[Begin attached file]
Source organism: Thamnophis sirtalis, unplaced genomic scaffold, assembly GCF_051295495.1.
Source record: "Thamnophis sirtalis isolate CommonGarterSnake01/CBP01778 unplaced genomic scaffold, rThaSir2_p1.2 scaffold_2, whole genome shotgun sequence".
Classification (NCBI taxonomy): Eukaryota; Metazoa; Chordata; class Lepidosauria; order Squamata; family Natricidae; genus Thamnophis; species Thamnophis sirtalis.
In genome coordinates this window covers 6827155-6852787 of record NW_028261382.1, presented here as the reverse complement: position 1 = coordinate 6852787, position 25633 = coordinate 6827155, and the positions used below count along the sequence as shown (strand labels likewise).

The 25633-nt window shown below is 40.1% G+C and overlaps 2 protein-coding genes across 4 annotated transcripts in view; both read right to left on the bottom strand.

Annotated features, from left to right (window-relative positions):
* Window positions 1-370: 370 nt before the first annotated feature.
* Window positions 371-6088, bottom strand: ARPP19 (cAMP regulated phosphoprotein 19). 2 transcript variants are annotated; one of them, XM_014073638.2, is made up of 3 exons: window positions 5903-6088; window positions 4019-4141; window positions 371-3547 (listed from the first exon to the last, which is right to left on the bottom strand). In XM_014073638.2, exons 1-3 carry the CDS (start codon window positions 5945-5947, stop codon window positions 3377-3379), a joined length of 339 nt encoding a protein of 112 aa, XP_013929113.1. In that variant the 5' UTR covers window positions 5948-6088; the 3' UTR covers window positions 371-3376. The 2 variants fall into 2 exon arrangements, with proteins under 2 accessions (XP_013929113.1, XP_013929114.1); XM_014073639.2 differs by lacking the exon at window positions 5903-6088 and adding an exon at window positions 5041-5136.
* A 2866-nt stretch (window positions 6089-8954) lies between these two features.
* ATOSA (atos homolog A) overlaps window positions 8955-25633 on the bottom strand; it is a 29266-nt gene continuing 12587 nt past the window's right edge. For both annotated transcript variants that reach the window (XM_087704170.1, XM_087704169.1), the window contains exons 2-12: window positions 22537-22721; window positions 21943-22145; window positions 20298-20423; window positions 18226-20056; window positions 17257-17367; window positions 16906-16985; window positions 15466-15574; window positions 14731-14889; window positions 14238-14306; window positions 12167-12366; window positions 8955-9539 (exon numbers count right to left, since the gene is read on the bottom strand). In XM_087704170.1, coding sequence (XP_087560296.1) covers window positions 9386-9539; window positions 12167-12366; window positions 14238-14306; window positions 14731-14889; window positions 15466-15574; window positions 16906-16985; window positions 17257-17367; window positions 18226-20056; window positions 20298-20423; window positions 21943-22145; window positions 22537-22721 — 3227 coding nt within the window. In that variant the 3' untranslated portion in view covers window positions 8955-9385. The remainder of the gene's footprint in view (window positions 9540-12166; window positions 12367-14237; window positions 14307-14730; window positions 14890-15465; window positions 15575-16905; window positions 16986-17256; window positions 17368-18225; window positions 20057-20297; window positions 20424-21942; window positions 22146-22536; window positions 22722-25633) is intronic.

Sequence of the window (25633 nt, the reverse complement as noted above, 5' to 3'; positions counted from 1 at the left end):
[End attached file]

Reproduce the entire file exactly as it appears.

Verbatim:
Source organism: Thamnophis sirtalis, unplaced genomic scaffold, assembly GCF_051295495.1.
Source record: "Thamnophis sirtalis isolate CommonGarterSnake01/CBP01778 unplaced genomic scaffold, rThaSir2_p1.2 scaffold_2, whole genome shotgun sequence".
Classification (NCBI taxonomy): Eukaryota; Metazoa; Chordata; class Lepidosauria; order Squamata; family Natricidae; genus Thamnophis; species Thamnophis sirtalis.
In genome coordinates this window covers 6827155-6852787 of record NW_028261382.1, presented here as the reverse complement: position 1 = coordinate 6852787, position 25633 = coordinate 6827155, and the positions used below count along the sequence as shown (strand labels likewise).

The 25633-nt window shown below is 40.1% G+C and overlaps 2 protein-coding genes across 4 annotated transcripts in view; both read right to left on the bottom strand.

Annotated features, from left to right (window-relative positions):
* Window positions 1-370: 370 nt before the first annotated feature.
* Window positions 371-6088, bottom strand: ARPP19 (cAMP regulated phosphoprotein 19). 2 transcript variants are annotated; one of them, XM_014073638.2, is made up of 3 exons: window positions 5903-6088; window positions 4019-4141; window positions 371-3547 (listed from the first exon to the last, which is right to left on the bottom strand). In XM_014073638.2, exons 1-3 carry the CDS (start codon window positions 5945-5947, stop codon window positions 3377-3379), a joined length of 339 nt encoding a protein of 112 aa, XP_013929113.1. In that variant the 5' UTR covers window positions 5948-6088; the 3' UTR covers window positions 371-3376. The 2 variants fall into 2 exon arrangements, with proteins under 2 accessions (XP_013929113.1, XP_013929114.1); XM_014073639.2 differs by lacking the exon at window positions 5903-6088 and adding an exon at window positions 5041-5136.
* A 2866-nt stretch (window positions 6089-8954) lies between these two features.
* ATOSA (atos homolog A) overlaps window positions 8955-25633 on the bottom strand; it is a 29266-nt gene continuing 12587 nt past the window's right edge. For both annotated transcript variants that reach the window (XM_087704170.1, XM_087704169.1), the window contains exons 2-12: window positions 22537-22721; window positions 21943-22145; window positions 20298-20423; window positions 18226-20056; window positions 17257-17367; window positions 16906-16985; window positions 15466-15574; window positions 14731-14889; window positions 14238-14306; window positions 12167-12366; window positions 8955-9539 (exon numbers count right to left, since the gene is read on the bottom strand). In XM_087704170.1, coding sequence (XP_087560296.1) covers window positions 9386-9539; window positions 12167-12366; window positions 14238-14306; window positions 14731-14889; window positions 15466-15574; window positions 16906-16985; window positions 17257-17367; window positions 18226-20056; window positions 20298-20423; window positions 21943-22145; window positions 22537-22721 — 3227 coding nt within the window. In that variant the 3' untranslated portion in view covers window positions 8955-9385. The remainder of the gene's footprint in view (window positions 9540-12166; window positions 12367-14237; window positions 14307-14730; window positions 14890-15465; window positions 15575-16905; window positions 16986-17256; window positions 17368-18225; window positions 20057-20297; window positions 20424-21942; window positions 22146-22536; window positions 22722-25633) is intronic.

Sequence of the window (25633 nt, the reverse complement as noted above, 5' to 3'; positions counted from 1 at the left end):